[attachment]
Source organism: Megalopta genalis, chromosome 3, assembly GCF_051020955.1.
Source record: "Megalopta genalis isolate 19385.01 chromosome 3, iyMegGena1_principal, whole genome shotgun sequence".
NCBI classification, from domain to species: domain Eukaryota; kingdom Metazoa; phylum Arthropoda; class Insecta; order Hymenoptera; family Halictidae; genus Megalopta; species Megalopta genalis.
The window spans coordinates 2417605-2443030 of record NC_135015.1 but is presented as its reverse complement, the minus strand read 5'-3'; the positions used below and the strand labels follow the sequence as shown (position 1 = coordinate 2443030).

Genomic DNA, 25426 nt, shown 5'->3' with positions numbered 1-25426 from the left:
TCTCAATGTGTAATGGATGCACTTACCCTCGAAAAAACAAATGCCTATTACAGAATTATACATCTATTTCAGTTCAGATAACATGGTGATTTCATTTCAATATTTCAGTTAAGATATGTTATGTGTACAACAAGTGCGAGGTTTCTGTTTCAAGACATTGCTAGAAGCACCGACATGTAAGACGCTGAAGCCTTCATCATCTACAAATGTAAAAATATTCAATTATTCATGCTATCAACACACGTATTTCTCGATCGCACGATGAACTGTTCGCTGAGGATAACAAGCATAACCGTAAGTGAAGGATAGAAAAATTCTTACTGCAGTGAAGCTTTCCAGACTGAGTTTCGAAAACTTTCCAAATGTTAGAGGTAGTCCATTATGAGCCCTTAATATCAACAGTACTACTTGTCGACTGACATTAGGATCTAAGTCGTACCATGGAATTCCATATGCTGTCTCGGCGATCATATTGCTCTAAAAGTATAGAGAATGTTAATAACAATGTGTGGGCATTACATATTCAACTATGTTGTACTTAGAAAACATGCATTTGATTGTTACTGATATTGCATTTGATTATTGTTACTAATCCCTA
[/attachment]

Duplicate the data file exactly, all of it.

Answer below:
Source organism: Megalopta genalis, chromosome 3, assembly GCF_051020955.1.
Source record: "Megalopta genalis isolate 19385.01 chromosome 3, iyMegGena1_principal, whole genome shotgun sequence".
NCBI classification, from domain to species: domain Eukaryota; kingdom Metazoa; phylum Arthropoda; class Insecta; order Hymenoptera; family Halictidae; genus Megalopta; species Megalopta genalis.
The window spans coordinates 2417605-2443030 of record NC_135015.1 but is presented as its reverse complement, the minus strand read 5'-3'; the positions used below and the strand labels follow the sequence as shown (position 1 = coordinate 2443030).

Genomic DNA, 25426 nt, shown 5'->3' with positions numbered 1-25426 from the left:
TCTCAATGTGTAATGGATGCACTTACCCTCGAAAAAACAAATGCCTATTACAGAATTATACATCTATTTCAGTTCAGATAACATGGTGATTTCATTTCAATATTTCAGTTAAGATATGTTATGTGTACAACAAGTGCGAGGTTTCTGTTTCAAGACATTGCTAGAAGCACCGACATGTAAGACGCTGAAGCCTTCATCATCTACAAATGTAAAAATATTCAATTATTCATGCTATCAACACACGTATTTCTCGATCGCACGATGAACTGTTCGCTGAGGATAACAAGCATAACCGTAAGTGAAGGATAGAAAAATTCTTACTGCAGTGAAGCTTTCCAGACTGAGTTTCGAAAACTTTCCAAATGTTAGAGGTAGTCCATTATGAGCCCTTAATATCAACAGTACTACTTGTCGACTGACATTAGGATCTAAGTCGTACCATGGAATTCCATATGCTGTCTCGGCGATCATATTGCTCTAAAAGTATAGAGAATGTTAATAACAATGTGTGGGCATTACATATTCAACTATGTTGTACTTAGAAAACATGCATTTGATTGTTACTGATATTGCATTTGATTATTGTTACTAATCCCTA